Will the government amend the Law?

According to the State Ministry for Martyrs and Disabled Affairs, the law has been finalized and it is waiting for the legal procedures to be completed in a bid to implement the law. “Last week, a joint commission of the Parliament and the Senate decided to consider the State Ministry for Martyrs and Disabled Affairs as an independent ministry in the [national] budget. The decision is handed over to the President. If it is approved by the President, then we will change the Ministry’s name and send it to the Ministry of Justice [for legal process],” the State Ministry stated.

Spokesperson for the State Ministry, Ziaulhaq Fazli, however, says that the protest was sparked after the government collected their carts from streets and cut aid to some people who have fake disability documents. “Our latest survey suggests that around 50,000 [ID] cards of the disabled are fake who receive aid from us. We verified 30,000 fake documents over past one year,” he asserted. According to him, Kabul Municipality will distribute carts for street vendors after registering their biometric records. Seven percent of them will be persons with disabilities, according to him.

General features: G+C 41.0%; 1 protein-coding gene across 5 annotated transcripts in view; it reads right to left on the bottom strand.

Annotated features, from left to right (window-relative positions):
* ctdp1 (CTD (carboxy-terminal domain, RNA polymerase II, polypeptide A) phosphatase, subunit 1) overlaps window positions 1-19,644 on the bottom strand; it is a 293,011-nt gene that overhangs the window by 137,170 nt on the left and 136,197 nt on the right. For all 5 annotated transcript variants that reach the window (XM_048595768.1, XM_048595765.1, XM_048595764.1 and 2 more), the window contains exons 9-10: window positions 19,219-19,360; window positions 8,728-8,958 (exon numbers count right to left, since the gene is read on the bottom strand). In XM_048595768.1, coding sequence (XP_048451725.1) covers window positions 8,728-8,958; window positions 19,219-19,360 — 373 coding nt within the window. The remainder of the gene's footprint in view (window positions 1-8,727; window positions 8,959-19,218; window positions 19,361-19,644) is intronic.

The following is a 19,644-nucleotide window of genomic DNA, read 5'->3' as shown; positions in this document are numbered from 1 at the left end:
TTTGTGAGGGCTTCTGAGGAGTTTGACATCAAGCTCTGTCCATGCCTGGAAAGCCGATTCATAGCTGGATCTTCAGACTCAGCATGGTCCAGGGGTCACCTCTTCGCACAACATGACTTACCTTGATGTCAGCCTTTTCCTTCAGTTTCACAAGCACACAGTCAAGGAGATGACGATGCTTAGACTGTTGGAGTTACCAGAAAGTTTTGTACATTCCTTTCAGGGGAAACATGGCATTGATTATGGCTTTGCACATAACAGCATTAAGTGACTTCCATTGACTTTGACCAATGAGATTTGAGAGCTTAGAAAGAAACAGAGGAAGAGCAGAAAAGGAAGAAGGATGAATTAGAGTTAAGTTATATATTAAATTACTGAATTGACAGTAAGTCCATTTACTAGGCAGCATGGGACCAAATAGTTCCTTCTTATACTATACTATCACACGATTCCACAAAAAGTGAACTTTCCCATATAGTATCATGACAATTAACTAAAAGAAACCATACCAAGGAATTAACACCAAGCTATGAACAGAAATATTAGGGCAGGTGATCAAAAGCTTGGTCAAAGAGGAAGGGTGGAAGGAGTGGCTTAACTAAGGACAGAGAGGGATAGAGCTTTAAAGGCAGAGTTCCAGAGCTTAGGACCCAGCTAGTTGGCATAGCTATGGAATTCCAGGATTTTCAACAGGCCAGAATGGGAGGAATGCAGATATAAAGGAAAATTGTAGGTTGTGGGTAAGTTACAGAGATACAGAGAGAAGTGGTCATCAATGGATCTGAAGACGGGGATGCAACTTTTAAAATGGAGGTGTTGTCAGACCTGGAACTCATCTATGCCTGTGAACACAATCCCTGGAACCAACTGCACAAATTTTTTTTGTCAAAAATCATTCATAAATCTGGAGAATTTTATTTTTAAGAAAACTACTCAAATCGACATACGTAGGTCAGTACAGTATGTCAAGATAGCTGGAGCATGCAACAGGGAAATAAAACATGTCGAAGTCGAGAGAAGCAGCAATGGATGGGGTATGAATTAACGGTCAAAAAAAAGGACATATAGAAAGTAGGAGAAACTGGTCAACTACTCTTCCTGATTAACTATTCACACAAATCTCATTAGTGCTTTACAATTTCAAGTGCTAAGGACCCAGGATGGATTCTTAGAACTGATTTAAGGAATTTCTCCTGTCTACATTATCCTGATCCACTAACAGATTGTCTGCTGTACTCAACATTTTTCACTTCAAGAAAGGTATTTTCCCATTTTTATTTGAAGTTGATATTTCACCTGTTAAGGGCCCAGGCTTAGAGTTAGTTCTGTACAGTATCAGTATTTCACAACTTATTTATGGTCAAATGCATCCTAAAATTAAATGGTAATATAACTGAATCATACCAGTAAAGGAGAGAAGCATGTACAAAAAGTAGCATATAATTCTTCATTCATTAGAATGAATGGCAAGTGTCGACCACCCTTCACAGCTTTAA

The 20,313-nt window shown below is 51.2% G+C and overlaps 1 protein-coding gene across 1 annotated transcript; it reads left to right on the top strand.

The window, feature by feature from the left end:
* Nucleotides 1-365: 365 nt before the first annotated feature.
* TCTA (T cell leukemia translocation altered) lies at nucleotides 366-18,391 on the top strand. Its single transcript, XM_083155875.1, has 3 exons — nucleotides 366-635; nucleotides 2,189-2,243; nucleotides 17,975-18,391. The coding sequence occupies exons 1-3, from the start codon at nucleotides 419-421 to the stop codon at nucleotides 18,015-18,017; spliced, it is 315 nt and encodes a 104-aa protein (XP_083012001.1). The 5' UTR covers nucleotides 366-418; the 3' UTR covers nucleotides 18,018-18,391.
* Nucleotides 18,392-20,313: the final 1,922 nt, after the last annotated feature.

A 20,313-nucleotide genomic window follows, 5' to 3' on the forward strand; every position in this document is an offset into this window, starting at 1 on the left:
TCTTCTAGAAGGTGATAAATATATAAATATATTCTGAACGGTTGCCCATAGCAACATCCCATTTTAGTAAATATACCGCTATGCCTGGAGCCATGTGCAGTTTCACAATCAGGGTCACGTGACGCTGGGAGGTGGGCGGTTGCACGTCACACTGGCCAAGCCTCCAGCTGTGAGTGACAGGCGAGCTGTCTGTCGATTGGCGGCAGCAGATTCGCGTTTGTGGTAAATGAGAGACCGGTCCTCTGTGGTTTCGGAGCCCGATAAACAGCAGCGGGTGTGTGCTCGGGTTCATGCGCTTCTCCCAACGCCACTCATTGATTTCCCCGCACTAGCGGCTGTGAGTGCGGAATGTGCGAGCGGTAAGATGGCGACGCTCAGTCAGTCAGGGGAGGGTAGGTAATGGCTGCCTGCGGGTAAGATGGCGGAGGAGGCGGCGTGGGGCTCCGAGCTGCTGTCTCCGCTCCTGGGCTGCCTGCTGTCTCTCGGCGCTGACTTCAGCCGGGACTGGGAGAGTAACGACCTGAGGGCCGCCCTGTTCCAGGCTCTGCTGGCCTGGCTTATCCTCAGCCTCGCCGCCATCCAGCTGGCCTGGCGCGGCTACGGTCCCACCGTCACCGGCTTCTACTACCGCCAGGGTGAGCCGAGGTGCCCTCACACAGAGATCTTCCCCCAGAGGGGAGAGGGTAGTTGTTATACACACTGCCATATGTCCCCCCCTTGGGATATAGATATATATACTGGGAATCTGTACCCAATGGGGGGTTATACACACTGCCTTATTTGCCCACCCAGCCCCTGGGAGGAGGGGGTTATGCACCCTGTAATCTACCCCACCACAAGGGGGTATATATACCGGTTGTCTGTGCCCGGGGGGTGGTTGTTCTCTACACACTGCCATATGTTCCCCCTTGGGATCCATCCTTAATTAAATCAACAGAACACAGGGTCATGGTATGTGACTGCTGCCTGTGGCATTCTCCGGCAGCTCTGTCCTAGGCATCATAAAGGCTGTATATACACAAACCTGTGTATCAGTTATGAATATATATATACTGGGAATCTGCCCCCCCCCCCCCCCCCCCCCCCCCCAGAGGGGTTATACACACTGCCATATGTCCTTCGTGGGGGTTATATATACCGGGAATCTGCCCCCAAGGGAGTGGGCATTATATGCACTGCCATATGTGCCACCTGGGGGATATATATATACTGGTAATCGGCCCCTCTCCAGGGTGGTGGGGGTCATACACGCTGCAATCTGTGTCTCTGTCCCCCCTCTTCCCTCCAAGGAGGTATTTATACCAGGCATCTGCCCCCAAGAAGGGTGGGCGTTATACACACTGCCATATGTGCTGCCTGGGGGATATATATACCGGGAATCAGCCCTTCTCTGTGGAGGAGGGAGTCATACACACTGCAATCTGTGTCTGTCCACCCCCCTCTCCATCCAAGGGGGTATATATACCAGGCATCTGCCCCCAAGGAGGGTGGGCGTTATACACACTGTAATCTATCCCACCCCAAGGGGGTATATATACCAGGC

He says that complaints made by persons with disabilities on lack of health and education services claiming are baseless. There are tens of vocational centers which provide Afghans with disabilities with technical and vocational trainings. Payabmbar-e-Azam Rehabilitation Center which is located in Darul Aman provides health and psychological services for people with disabilities, according to Mr. Fazli.

This story has been developed by Etilaat-e-Roz’s Hadi Khoshnawis and translated into English by Mokhtar Yasa.